I’ve been messaged quite a few times on my Instagram page (@endobunny) as to what changes I have made to my diet and lifestyle, in order to manage my health in a more natural approach. So I thought I’d write an article about it to try and help others.
First off, it’s important to say that any changes you make to your diet and/or lifestyle should be done in a “one change at a time” approach to enable your body to grow accustomed to it and also enable you to identify what things are working. It’s also important to say that everyone will react different to diet and lifestyle changes, but if you’re willing to give them a go I hope you get positive results!
With my health conditions, there is actually quite a lot I could do to make my diet and lifestyle better, that I think I’d end up living off water and lettuce for the rest of my life. This is a boring thought, so what I’ve done is make as many changes as absolutely necessary in order for me to still enjoy eating and drinking and had a life at the end of it!
I was unsure how to break it down, so what I’ve done is go through every change I’ve made and then wrote a little bit about which condition it helps and why.
Here we go!
No More Dairy!
Even though I didn’t consume a lot of dairy before I was diagnosed with any of my health conditions, after doing my own research into managing them, dairy was the first thing I cut out. I was also advised on this by my gynaecologist. Why? Well, dairy is thought to aggravate Endometriosis pain and symptoms as well as stimulate Endometriosis growths. At the time, Endometriosis was my main concern so I eliminated products such as milk, cheese and yoghurt from diet.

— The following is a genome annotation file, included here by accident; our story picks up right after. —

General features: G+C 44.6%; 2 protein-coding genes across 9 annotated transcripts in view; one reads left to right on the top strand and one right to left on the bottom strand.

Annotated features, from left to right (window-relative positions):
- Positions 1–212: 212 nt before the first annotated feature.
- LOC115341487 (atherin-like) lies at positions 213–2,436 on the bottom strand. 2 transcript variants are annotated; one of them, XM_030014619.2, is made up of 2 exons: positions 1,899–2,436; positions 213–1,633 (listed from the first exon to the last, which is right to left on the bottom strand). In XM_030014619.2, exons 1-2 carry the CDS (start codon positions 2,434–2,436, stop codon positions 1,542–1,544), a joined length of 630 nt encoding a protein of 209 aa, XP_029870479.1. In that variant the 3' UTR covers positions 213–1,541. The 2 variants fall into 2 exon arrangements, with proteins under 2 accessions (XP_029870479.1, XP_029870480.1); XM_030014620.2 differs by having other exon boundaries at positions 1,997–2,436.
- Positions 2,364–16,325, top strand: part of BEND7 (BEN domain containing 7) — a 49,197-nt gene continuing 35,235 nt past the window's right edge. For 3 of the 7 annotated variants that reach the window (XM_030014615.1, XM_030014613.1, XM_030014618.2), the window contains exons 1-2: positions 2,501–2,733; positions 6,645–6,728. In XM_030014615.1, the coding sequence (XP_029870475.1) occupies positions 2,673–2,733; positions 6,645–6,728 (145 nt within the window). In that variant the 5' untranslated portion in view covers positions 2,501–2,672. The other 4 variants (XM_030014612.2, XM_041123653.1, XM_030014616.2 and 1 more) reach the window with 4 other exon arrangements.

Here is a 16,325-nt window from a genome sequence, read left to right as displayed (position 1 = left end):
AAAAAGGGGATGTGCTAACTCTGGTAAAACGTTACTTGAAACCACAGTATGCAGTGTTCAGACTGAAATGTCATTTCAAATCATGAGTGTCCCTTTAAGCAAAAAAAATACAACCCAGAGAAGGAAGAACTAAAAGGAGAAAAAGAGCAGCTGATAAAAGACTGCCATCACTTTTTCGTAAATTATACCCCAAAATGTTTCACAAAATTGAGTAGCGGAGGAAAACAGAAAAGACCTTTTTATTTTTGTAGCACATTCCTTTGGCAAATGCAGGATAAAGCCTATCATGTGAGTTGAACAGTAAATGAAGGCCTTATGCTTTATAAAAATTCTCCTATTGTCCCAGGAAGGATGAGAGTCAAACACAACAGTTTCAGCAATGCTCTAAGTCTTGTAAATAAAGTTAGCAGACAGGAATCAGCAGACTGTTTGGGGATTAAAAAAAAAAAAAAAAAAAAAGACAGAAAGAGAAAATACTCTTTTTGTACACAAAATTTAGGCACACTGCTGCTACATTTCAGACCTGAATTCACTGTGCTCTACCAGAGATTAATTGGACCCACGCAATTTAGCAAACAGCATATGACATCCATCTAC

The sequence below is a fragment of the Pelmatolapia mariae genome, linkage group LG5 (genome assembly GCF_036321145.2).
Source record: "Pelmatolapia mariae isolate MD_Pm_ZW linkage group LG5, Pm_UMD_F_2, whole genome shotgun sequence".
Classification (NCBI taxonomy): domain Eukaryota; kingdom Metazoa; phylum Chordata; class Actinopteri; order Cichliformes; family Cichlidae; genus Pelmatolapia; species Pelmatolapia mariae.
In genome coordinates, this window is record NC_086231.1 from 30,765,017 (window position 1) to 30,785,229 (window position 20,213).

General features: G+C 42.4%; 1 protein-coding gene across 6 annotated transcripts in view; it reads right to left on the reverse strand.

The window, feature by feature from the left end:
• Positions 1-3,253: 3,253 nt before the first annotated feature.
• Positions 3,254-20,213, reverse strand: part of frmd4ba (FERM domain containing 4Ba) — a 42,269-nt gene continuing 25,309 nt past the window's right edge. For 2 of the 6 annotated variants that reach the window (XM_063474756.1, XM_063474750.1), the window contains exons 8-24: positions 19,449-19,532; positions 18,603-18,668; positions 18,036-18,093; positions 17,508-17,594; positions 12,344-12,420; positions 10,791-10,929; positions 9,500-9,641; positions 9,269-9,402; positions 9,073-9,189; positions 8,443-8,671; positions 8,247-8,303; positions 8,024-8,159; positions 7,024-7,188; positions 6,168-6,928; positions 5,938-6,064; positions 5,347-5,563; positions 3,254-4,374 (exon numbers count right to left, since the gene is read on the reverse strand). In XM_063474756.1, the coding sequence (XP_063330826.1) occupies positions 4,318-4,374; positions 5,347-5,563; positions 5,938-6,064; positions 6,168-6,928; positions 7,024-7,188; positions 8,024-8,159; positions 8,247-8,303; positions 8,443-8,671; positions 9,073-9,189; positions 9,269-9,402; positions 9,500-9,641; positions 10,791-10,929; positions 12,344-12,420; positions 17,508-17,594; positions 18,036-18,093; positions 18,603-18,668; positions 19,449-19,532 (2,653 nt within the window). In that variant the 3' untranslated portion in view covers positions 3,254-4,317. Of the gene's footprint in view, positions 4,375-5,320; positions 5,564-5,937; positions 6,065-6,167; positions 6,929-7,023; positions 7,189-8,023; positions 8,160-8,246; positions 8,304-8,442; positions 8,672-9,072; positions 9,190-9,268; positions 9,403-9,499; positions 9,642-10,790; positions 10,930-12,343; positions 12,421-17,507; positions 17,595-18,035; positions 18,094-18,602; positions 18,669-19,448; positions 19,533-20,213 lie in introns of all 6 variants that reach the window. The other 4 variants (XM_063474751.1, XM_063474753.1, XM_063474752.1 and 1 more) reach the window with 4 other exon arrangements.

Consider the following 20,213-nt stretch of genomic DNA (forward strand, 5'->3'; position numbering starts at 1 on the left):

It’s the hormones in dairy that are supposed triggers for health conditions, such as Endometriosis, but their sugars and fats can play havoc in patients with digestive disorders too.
When I eliminated diary, I found that my Endometriosis pain had lessened to a good degree. And if you think that this was just a fluke, let me tell you that when I started adding yoghurt and cheese back into my diet, it caused an explosion of pain. So back to dairy-free I went.
Currently, I use coconut milk in smoothies and any cereal, don’t eat cheese unless it is on a pizza and gave up yoghurt unless it is homemade or top-quality natural produce. I do still eat chocolate now and then because that is something I just can’t give up! I also limit any amounts of cream and eggs, although eggs are not too much of a trigger.
This diet is good for … Endometriosis
I’ve Gone Sugar Free!
Oh goodness, this was a tough one! Anyone who knows me will know how much I love sugar, chocolate and sweets! I initially went to give this up because of my increased skin breakouts, but I also knew that sugary foods are linked to inflammation.
A quick treat now and then is fine, and you are unlikely to feel any effects, but for those of you who are like me and consume sugary food like it’s going out of fashion, may have noticed an increase in pain or other symptoms.
When you eat sugary food, your blood sugar spikes causes an increase in local inflammation. If you eat enough of it, this inflammation can spread and become whole-body, not to mention the sugar sleeps you may experience after such an rush of sugar-induced energy.
What I’ve done is allow myself only a small portion of chocolate in the day, removed chocolate biscuits from my lunch and say no to chocolate or sugary snacks at work. I’ve also been mindful of how much sugar is in the normal items we get on a weekly basis, such as my coconut milk, fruit squashes or juices. I’ve even switched my normal Nutella breakfast to a Marmite one!